For those of my readers who are interested in my history writing, here’s an excerpt from a recent History Compass post:
I’m a historian because I’m haunted. The words and names from the archives surface in my thoughts and dreams…as I immerse myself in their world, their stories become mine. Am I like a clan storyteller, curating and re-telling the memories from long ago? Or am I merely that eccentric cat lady with no life of her own, her piles of papers and a worn laptop offering ample space for escape from the real world? Though I now sit in an overstuffed chair in my suburban living room with the ambient sound of a lawnmower outside, I am not really here. I am at the sickbed. Hearing a young child’s chest heave and rise, reminding me of my son.
The cough brought our pediatrician running down the hallway. It was the third time I’d brought in my newborn baby out of concern for his stuffy nose and congestion. He had stopped nursing. There was the faintest tinge of blue at the corners of his lips.
Dr. Yu speedily unzipped my son’s pajamas, and placing a stethoscope over his tiny chest and heart. Then stepped back for a moment, watching the labored rise and fall of our son’s breathing, his ribcage dipping down nearly to spine each time he coughed. We all watched. Each intake of air a deep gasp from within his belly. What happened next is a blur of memory, my fear eclipsing exact recall. A rush to the nearest Children’s Hospital and an exam by an infectious disease specialist. Isolation due to the risk of contagion. Learning that our son was infected with a disease that was often fatal, with a name that only faintly registered in my memory: pertussis. As we were to learn later, it’s the “P” part of the DTP immunization that most babies receive at their two month checkup. Our baby was only four weeks old.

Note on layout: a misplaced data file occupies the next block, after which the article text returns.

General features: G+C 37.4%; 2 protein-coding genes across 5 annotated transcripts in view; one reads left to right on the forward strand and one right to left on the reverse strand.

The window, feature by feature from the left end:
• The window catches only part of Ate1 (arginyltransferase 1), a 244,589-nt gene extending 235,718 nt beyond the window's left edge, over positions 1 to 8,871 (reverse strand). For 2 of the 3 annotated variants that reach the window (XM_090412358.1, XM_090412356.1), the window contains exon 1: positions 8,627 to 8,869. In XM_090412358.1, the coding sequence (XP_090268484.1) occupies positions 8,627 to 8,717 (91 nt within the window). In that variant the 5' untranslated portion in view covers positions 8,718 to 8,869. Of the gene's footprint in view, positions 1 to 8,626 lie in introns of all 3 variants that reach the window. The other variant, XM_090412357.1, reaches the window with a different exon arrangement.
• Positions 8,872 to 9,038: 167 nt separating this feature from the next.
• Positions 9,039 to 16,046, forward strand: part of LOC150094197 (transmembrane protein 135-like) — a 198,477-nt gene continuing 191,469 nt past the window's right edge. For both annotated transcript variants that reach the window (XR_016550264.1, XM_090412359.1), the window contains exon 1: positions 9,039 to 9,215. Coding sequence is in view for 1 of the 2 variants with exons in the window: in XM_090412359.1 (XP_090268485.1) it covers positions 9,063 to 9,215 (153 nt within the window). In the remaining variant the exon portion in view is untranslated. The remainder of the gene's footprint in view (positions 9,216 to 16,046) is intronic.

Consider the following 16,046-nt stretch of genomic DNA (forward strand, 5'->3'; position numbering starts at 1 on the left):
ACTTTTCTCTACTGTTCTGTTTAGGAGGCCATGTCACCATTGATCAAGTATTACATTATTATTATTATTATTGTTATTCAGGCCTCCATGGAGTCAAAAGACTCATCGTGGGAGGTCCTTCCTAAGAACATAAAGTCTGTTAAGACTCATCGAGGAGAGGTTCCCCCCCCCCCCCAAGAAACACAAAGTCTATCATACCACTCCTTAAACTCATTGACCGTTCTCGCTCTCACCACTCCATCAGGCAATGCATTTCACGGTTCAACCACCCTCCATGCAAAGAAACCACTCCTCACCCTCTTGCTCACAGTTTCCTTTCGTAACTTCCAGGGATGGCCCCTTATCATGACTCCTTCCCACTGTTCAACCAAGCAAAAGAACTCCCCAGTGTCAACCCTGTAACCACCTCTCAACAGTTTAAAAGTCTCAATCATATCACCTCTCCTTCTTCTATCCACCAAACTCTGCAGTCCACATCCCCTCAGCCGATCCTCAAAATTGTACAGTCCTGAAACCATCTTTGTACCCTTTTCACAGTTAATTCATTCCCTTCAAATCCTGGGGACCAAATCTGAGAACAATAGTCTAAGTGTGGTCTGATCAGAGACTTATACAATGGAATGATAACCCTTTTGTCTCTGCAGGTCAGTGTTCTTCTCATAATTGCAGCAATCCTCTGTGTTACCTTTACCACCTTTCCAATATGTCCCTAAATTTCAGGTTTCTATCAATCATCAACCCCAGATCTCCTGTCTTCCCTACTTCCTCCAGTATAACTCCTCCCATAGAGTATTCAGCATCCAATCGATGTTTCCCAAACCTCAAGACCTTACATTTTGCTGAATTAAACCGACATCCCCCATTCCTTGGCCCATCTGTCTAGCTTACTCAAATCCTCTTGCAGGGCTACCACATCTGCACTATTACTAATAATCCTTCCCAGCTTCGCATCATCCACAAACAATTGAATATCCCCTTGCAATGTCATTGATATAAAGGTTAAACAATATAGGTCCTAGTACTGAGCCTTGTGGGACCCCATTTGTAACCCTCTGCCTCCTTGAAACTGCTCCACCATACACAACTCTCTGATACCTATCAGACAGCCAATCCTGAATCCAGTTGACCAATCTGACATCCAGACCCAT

The specter in my research today is not pertussis, but a different letter of the vaccination alphabet. The “D” for diphtheria is hovering around my living room as I shuffle through the account of physicians’ failed attempts at treatment. The disease called the “strangling angel” caused leathery membranous wings to grow in the throat, eventually coating the mouth, nasal passages, and windpipe. Its sounds are much like those that I remember from pertussis: the forced breathing that is dreadful, but not as dreadful as the silence. Those long moments when all sound stops.
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